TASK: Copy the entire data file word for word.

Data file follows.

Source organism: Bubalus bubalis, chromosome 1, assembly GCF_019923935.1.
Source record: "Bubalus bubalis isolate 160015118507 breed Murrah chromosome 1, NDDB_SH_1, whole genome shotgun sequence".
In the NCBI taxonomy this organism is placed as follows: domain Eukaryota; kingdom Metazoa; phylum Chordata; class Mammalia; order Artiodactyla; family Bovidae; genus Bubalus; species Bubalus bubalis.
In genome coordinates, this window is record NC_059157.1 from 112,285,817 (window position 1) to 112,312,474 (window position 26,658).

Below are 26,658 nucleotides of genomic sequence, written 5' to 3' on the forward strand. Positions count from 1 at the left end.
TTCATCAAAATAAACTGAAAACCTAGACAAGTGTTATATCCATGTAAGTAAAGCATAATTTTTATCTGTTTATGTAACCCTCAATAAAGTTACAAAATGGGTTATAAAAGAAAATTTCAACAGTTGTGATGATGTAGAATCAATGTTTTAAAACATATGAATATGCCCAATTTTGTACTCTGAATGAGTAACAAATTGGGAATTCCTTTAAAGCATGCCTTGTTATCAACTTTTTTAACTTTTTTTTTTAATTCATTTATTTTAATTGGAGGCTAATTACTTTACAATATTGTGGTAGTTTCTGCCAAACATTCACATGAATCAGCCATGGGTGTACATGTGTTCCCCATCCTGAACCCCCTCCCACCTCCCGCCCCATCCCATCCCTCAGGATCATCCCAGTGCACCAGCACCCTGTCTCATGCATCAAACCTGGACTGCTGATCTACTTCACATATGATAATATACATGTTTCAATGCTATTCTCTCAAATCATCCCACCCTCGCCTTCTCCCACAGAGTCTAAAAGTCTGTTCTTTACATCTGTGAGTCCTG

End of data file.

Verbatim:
Source organism: Bubalus bubalis, chromosome 1, assembly GCF_019923935.1.
Source record: "Bubalus bubalis isolate 160015118507 breed Murrah chromosome 1, NDDB_SH_1, whole genome shotgun sequence".
In the NCBI taxonomy this organism is placed as follows: domain Eukaryota; kingdom Metazoa; phylum Chordata; class Mammalia; order Artiodactyla; family Bovidae; genus Bubalus; species Bubalus bubalis.
In genome coordinates, this window is record NC_059157.1 from 112,285,817 (window position 1) to 112,312,474 (window position 26,658).

Below are 26,658 nucleotides of genomic sequence, written 5' to 3' on the forward strand. Positions count from 1 at the left end.
TTCATCAAAATAAACTGAAAACCTAGACAAGTGTTATATCCATGTAAGTAAAGCATAATTTTTATCTGTTTATGTAACCCTCAATAAAGTTACAAAATGGGTTATAAAAGAAAATTTCAACAGTTGTGATGATGTAGAATCAATGTTTTAAAACATATGAATATGCCCAATTTTGTACTCTGAATGAGTAACAAATTGGGAATTCCTTTAAAGCATGCCTTGTTATCAACTTTTTTAACTTTTTTTTTTAATTCATTTATTTTAATTGGAGGCTAATTACTTTACAATATTGTGGTAGTTTCTGCCAAACATTCACATGAATCAGCCATGGGTGTACATGTGTTCCCCATCCTGAACCCCCTCCCACCTCCCGCCCCATCCCATCCCTCAGGATCATCCCAGTGCACCAGCACCCTGTCTCATGCATCAAACCTGGACTGCTGATCTACTTCACATATGATAATATACATGTTTCAATGCTATTCTCTCAAATCATCCCACCCTCGCCTTCTCCCACAGAGTCTAAAAGTCTGTTCTTTACATCTGTGAGTCCTG